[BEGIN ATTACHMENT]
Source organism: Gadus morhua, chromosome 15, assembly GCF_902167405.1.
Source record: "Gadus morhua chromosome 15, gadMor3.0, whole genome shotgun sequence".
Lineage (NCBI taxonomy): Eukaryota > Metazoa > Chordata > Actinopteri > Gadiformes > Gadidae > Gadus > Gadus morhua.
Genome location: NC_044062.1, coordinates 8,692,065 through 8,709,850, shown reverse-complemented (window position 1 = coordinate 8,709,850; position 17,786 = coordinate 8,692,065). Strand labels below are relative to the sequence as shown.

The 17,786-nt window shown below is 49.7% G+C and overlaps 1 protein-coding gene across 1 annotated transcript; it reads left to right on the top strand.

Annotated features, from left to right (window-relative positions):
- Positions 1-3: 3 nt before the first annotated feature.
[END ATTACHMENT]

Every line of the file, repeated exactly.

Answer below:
Source organism: Gadus morhua, chromosome 15, assembly GCF_902167405.1.
Source record: "Gadus morhua chromosome 15, gadMor3.0, whole genome shotgun sequence".
Lineage (NCBI taxonomy): Eukaryota > Metazoa > Chordata > Actinopteri > Gadiformes > Gadidae > Gadus > Gadus morhua.
Genome location: NC_044062.1, coordinates 8,692,065 through 8,709,850, shown reverse-complemented (window position 1 = coordinate 8,709,850; position 17,786 = coordinate 8,692,065). Strand labels below are relative to the sequence as shown.

The 17,786-nt window shown below is 49.7% G+C and overlaps 1 protein-coding gene across 1 annotated transcript; it reads left to right on the top strand.

Annotated features, from left to right (window-relative positions):
- Positions 1-3: 3 nt before the first annotated feature.